Of these double-ply serosal membranes, the greater omentum is a distinctive structure. The greater omentum, which is called the “policeman in the abdomen” (Morison 1906), covers the frontal surface of the peritoneal cavity widely, finds an emergent situation at an early stage, and acts as a defense mechanism, as, for example, by covering a perforating intestine. The greater omentum has on its surface a large number of opalescent spotty microstructures named “milky spots.” A precise description of the milky spots is provided later.

According to Collins, the surface area of the peritoneum (cm2) is 177 × kg body weight (Esperanca and Collins 1966). Other reports, however, suggest that there is considerable individual variation in the surface area (Wegener 1877; Rubin et al. 1988). About 90% of the peritoneum consists of visceral peritoneum (one-third of this consists of mesenterium and omentum), and only 10% is parietal peritoneum (40% of this covers the diaphragm) (Esperanca and Collins 1966) (Fig. 11.2). Moreover, the submesothelial basement membrane is thicker in the parietal peritoneum than in the visceral peritoneum (Jaquet and Sugarbaker 1996). As a result of such conditions, 80% of intra-abdominal fluid is adsorbed from visceral peritoneum in the physiological state (Torres et al. 1978).

Irrespective of its lesser surface area ratio, however, the parietal peritoneum plays not a small part in solute transport during peritoneal dialysis treatment. Alon et al. reported a case of successful peritoneal dialysis treatment after almost total enterectomy (Alon et al. 1988). In addition, Fressner et al. reported the importance of the parietal peritoneum that covers the diaphragm in solute transport of peritoneal dialysis treatment (Fressner and Dedrick 1994).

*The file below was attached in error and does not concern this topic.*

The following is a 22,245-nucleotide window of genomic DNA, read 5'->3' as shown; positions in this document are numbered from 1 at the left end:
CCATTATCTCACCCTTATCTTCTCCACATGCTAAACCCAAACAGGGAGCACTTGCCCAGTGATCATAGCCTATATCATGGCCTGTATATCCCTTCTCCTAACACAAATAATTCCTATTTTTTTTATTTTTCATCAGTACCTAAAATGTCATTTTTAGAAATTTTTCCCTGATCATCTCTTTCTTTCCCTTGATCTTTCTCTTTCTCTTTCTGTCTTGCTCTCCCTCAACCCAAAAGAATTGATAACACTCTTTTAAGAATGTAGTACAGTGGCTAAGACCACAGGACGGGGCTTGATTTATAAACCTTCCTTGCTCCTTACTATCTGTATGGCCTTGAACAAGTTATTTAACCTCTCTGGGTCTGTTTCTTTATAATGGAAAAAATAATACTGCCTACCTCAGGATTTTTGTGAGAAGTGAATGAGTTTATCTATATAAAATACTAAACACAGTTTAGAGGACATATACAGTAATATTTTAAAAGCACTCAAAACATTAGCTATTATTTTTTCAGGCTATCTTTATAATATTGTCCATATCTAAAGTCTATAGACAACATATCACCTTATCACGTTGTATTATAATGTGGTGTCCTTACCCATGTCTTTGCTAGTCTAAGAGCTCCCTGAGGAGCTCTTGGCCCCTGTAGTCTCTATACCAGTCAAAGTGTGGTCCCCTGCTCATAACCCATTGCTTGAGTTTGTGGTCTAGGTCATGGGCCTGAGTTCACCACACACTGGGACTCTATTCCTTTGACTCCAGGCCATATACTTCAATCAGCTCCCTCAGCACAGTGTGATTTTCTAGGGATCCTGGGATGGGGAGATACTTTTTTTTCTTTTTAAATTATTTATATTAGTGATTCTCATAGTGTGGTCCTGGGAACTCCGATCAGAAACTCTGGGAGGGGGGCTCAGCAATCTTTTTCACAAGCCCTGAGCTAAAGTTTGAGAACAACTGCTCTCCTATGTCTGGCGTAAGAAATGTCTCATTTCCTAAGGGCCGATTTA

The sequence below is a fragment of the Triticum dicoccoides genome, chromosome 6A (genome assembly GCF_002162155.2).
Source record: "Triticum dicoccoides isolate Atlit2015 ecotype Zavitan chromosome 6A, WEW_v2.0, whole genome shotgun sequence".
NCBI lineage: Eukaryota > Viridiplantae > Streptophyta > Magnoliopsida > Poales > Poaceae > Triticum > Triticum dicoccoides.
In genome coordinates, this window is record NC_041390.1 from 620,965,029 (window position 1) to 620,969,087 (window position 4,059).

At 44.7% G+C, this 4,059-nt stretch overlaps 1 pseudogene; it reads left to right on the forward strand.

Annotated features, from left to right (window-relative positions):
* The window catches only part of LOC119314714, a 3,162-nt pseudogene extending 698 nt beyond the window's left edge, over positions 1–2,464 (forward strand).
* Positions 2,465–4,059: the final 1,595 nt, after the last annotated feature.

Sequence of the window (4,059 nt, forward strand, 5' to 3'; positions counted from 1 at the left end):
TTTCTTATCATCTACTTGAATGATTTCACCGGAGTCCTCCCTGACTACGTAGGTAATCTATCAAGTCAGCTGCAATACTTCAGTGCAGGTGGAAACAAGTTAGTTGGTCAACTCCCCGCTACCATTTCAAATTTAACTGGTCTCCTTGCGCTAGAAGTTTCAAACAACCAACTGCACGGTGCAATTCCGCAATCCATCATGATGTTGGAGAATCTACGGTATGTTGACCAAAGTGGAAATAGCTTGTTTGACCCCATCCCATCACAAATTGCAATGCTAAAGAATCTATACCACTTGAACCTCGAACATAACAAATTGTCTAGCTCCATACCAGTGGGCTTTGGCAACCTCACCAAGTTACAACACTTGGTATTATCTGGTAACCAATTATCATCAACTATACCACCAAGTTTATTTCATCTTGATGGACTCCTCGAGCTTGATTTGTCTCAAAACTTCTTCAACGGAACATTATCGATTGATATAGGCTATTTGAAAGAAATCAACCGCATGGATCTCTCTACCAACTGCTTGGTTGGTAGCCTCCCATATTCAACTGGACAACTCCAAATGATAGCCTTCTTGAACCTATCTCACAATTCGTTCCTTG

11.2 Sensory Innervation of the Peritoneum

Sensory nerves are grossly divided into two categories: somatic afferent nerves and visceral afferent nerves. Somatic afferent nerves transmit sharp and focal sensations, whereas visceral afferent nerves transmit dull and abrupt sensations. Accordingly, somatic pain transmitted by somatic afferent nerves is epicritic, and visceral pain transmitted by visceral afferent nerves is protopathic. Sensory nerves that are distributed to the parietal peritoneum are somatic nerves, while those that are distributed to the visceral peritoneum are visceral nerves. Therefore, signs of peritoneal irritation, such as muscular guarding and Blumberg’s sign, which is a typical finding of acute peritonitis, reflect peritoneal damage on the parietal side. From the viewpoint of innervation area, nerves that distribute to the parietal peritoneum are branches of lower intercostal nerves and subcostal nerves; therefore, referred pain that reflects their skin innervation area could be induced in cases of parietal peritoneal damage. Somatic sensory nerves distribute not only to the parietal peritoneum but also to a part of the mesentery (Uchida and Onda 1995); a pain that occurs with drainage of peritoneal solution from the peritoneal cavity is probably due to traction of the mesentery or parietal peritoneum caused by negative pressure around the tip of the peritoneal dialysis catheter.

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Mar 12, 2018 | Posted by in NEPHROLOGY | Comments Off on Peritoneal Physiology and Peritoneal Membrane